This is a debate that has been raging for a long, long time and will continue to rumble on for decades to come. People will suggest that The Premier League or La Liga is the best, or the Bundesliga in Germany, the Italian Serie A, or maybe even the French Ligue 1, but there can only be one definitive answer.

There was a period, between 2005 and 2011, that the Premier League was undoubtedly the best, both due to the quality of football on offer and the competitive nature of the division.
The Champions League was being dominated by English teams. Liverpool, Arsenal, Chelsea and Manchester United all reaching numerous semi-finals and finals. Liverpool and United won one trophy each and if it wasn’t for United coming up against a Barcelona side that was arguably the best club side anyone has ever seen, they might have added two more trophies to that tally.

Fast forward five years and the footballing landscape is a little different. Since Chelsea surprised the world to win the tournament in 2012, English clubs performances in the Champions League have dipped, with only two quarter-final appearances and one semi-final between them.
UEFA are now questioning whether we still deserve to have four Champions League qualification spots and with pundits like Rio Ferdinand claiming the quality of our current Champions League participants are the worst we’ve contributed in 15 years, it looks like our claim to be the number one spot is no longer valid.

However, the excellence of the top teams alone does not dictate what the best League is. I think there are two factors that are equally, if not more important to the argument, they are marketability and competition.

Take last season’s results for example. In the entire Premier League season, there were only 12 games that were won by a four goal margin. In La Liga, Barcelona won by four or more goals 12 times alone, Real Madrid weren’t far behind on 10, with the rest of the league sitting on eight to give La Liga a total of 30. It’s a similar story of dominance in Germany and France, with Bayern Munich and PSG winning their titles last season without breaking a sweat. This season is following a similar pattern, and throws up two astonishing stats. PSG are 21 points clear in Ligue 1 after 22 games, second place Angers are closer to the relegation zone than they are to the leaders. Bayern are top of the League in Germany, as you would expect, but if all the shots on target they had conceded in the first ten games had gone in, they would still have been top of the Bundesliga. Meaning they could have been top of the League, without the need for a goalkeeper.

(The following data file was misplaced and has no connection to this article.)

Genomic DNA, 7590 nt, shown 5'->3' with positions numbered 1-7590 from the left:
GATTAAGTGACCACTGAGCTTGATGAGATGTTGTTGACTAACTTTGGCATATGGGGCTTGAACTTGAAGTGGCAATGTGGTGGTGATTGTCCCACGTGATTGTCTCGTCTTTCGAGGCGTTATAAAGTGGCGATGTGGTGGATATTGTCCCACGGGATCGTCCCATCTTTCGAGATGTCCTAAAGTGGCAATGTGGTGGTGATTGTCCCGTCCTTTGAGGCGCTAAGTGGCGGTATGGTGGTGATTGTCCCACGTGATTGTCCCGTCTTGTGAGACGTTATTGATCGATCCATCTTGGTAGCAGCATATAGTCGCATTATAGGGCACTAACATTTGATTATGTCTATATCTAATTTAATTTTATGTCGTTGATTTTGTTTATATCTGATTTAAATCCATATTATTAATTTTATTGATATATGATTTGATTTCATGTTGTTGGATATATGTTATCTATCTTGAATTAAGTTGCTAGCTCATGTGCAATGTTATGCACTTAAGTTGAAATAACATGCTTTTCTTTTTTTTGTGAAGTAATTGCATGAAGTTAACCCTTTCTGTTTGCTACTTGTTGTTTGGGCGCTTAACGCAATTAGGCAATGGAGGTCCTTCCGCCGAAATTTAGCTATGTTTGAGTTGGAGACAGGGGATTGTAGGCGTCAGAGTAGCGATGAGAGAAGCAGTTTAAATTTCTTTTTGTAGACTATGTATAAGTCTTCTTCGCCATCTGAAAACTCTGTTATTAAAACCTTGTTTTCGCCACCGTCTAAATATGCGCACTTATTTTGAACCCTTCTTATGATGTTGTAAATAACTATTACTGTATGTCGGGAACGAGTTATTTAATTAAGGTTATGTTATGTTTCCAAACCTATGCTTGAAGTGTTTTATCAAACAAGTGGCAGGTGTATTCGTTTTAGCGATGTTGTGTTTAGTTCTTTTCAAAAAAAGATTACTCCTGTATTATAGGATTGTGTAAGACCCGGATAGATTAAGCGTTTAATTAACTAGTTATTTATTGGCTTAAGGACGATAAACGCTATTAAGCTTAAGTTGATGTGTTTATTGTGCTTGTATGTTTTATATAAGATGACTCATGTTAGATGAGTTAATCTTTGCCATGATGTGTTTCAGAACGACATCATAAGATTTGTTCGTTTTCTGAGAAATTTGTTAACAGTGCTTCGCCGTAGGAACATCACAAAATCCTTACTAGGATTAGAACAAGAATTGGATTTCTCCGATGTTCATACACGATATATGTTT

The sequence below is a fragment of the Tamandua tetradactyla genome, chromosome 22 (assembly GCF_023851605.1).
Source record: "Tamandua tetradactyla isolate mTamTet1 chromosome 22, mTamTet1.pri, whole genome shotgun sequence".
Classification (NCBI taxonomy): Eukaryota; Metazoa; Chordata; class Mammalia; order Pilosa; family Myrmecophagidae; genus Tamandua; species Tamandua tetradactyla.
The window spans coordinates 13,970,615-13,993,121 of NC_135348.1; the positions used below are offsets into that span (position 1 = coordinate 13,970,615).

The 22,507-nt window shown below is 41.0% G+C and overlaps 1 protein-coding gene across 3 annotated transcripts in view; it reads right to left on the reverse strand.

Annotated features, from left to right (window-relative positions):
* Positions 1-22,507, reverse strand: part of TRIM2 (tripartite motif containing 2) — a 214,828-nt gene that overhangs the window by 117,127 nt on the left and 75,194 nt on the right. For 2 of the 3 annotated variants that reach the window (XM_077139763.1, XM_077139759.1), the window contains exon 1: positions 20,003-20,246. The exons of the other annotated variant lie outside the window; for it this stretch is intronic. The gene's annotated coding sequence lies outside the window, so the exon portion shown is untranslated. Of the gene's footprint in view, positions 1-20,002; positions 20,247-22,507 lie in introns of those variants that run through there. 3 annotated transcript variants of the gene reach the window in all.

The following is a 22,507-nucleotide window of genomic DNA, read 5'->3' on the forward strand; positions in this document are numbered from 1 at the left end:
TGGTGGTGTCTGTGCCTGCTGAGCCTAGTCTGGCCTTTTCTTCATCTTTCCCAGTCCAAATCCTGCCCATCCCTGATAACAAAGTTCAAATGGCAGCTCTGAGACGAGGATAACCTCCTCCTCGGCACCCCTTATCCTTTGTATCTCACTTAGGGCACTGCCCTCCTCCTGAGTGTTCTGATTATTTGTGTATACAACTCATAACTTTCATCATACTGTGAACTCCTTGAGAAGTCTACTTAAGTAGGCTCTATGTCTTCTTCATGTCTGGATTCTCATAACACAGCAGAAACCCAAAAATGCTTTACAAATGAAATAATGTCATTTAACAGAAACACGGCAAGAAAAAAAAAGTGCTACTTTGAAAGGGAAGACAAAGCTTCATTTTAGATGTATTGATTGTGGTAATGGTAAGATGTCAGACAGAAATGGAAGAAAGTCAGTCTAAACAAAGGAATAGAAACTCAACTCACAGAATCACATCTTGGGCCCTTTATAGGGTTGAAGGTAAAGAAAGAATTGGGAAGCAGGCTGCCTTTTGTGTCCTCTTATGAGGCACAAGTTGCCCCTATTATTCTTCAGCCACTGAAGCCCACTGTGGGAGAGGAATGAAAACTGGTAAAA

After Juventus stormed to a fourth consecutive Serie A title in 2015, the Italian League is looking a lot more competitive this season. But there is no denying that, compared to the quality they boasted in the early 2000’s, the league as a whole is pretty average. This is reflected in their current sponsorship deals. Juventus earn £17m a year from all sponsorship deals, leaders Napoli collect almost half that amount with £9.7m. Tottenham Hotspur earn £16m per year solely from their shirt sponsor and that is only the sixth biggest sum in the country.

Manchester City may be the favourite to claim the Premier League title, but they only lie third at the moment, behind Arsenal and surprise package Leicester City. There is no respect for reputation in England at the moment. The so-called lesser teams go into every match, trusting their quality and tactics, believing they are going to win. On their day, any team is capable of winning, no matter who the opponent might be. No-one can argue that the quality of the top teams isn’t as good, but the stats back-up the fact that the Premier League is, has been and remains the most competitive League.

Bayern’s supremacy in Germany has seen a huge drop in almost every competitive based stat and the readings for Serie A don’t make attractive reading either. The signs are promising for La Liga, but if it wasn’t for Aston Villa making a surprising terrible start to the season, every single Premier League competitive stat would have increased.

A new world record television deal was reached with The Premier League last year, which really does highlight its excitement and global appeal. Football fans around the world don’t want to watch Real Madrid or Barcelona destroying a mid-table team 8-0, they don’t want to watch Bayern Munich cruise to another mundane and predictable victory, they want surprise, intrigue, controversy, talent and entertainment. For that, they turn to the Premier League, and that, for me, is why it is still the best League in the world.

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